If Williamson chooses not to budge then it could mean a very awkward two years for National as he may be less loyal and more difficult to deal with than National’s coalition partners.

This looks like more fraying around the edges of National’s third term.

And it indicates a bit of political ruthlessness from Seymour and ACT.

Should Williamson resign from Parliament?

Maurice Williamson has resigned as a Minister, as he should have done. He looks safe from pressure to take a further step and resign from Parliament – for now. It will depend on whether anything more damaging emerges.

No matter what he said to police and no matter what his intent in making the call, as John Key said, he crossed a line that no MP should cross for any reason.

Maurice Williamson ‘crossed the line’ – PM

“I think Mr Williamson, by making that phone call, crossed the line.

“There’s no grey in this, in the end there’s a line. The line says that ministers do not involve themselves in police prosecutions, because constabulary independence runs at the heart of the New Zealand judicial system,” Mr Key said.

“Ministers cannot, in my opinion, make phone calls, when there’s an ongoing prosecution, whatever the motivations.

“The minute he made the phone call, in my view, he crossed the line.”

Williamson has accepted this. In a statement he said…

It is clear to me now that that was an error of judgement and regardless of what I actually said – it could be interpreted I was trying to influence the issue.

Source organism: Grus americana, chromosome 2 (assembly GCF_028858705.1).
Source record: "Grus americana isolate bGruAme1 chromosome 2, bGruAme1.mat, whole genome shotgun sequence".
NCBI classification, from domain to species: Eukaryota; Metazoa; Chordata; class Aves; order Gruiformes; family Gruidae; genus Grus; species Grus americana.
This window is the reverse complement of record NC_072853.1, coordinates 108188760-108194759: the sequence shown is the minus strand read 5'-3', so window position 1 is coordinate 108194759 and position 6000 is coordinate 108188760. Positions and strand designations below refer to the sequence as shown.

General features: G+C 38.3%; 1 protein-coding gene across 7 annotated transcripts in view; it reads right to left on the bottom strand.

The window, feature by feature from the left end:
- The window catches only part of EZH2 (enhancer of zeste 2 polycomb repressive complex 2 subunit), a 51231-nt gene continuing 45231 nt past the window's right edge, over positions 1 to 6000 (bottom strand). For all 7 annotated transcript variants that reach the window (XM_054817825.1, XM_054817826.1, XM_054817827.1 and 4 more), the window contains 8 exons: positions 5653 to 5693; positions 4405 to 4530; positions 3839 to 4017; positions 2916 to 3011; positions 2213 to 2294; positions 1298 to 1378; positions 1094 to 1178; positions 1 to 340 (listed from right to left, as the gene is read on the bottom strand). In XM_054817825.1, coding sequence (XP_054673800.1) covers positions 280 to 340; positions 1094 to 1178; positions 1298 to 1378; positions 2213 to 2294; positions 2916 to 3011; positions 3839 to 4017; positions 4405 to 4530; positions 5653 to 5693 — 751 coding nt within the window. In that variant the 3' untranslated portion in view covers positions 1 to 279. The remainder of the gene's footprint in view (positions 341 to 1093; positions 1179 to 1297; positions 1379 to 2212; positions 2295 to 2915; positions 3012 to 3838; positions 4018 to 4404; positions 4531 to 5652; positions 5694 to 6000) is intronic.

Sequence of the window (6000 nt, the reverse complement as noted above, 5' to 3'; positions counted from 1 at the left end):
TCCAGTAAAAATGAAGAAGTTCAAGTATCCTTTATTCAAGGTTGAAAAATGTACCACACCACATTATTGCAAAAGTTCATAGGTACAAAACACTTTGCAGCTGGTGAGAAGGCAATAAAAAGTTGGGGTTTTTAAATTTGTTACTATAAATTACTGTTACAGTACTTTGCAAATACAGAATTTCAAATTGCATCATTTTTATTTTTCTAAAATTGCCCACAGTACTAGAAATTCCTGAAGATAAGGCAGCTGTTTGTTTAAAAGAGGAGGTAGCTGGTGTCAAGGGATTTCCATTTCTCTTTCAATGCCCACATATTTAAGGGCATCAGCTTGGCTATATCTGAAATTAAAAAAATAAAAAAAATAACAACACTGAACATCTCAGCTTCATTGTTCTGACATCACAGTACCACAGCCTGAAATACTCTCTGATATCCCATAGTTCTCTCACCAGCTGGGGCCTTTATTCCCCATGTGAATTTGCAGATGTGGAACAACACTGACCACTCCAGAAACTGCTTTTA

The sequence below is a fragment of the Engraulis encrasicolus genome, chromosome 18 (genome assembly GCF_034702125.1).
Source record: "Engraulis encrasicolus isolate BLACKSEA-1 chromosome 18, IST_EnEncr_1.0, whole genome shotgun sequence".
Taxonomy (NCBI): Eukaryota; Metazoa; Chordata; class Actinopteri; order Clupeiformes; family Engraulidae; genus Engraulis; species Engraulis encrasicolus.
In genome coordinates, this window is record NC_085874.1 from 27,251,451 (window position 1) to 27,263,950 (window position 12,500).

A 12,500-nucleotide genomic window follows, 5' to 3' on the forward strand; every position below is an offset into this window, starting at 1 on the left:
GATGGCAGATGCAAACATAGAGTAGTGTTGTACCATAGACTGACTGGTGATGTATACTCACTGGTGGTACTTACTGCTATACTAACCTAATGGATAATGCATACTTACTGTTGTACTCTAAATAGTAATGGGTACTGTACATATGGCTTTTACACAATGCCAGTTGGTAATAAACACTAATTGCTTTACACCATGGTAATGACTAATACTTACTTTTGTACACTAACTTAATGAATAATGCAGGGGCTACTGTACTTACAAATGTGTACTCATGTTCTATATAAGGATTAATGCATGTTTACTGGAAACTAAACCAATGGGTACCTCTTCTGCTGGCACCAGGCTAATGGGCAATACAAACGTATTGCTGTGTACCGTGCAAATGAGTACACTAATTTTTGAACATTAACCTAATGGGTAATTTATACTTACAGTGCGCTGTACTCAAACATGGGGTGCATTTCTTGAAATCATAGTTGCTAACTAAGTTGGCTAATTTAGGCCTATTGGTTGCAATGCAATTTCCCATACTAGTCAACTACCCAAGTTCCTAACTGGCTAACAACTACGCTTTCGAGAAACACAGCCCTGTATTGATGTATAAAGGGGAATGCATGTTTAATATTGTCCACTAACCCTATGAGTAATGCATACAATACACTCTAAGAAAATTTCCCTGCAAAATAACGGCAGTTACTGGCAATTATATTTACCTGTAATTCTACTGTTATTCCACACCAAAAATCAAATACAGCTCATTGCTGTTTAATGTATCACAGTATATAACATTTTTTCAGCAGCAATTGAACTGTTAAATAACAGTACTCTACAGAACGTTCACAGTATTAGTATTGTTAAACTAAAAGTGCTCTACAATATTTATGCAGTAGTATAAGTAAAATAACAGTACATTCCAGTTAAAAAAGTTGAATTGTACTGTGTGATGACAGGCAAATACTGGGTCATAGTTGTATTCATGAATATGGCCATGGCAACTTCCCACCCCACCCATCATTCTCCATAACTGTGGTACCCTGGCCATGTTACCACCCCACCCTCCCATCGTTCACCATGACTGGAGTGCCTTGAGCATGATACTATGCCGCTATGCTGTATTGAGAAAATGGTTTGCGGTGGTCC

I have given the Prime Minister an absolute assurance I was not trying to influence police processes and I was only doing the normal job of an MP. However, it is clear that a perception of my trying to influence the outcome has been created and for this reason I have tendered my resignation as a minister today.

It should have been clear to Williamson before he made the call. In interviews he has tried to play down the call. NZH reported:

“In 26 years as an MP when I have hung up the phone from a call to ACC or the police or the health board advocating on behalf of somebody I’ve always thought that was my job and I wasn’t crossing a line.

“However it has become clear that the police believe that it does cross a line, the Prime Minister thinks that it was inappropriate for me to have made the call.”

Audrey Young wrote in Why Maurice Williamson should be sacked (before the resignation):

There is not and never has been any discretion of the Government involving police work.

The clear separation between the Government of the day and police decisions over charges and prosecutions is recognized as an essential element of an ethical state.

It is what contributes to New Zealand’s top equal ranking in the world with Denmark by Transparency International in its latest ratings.

Ministers, MPs, celebrities, heavies, whoever, have no place using their position to try to influence an outcome of a case, unless it is done transparently.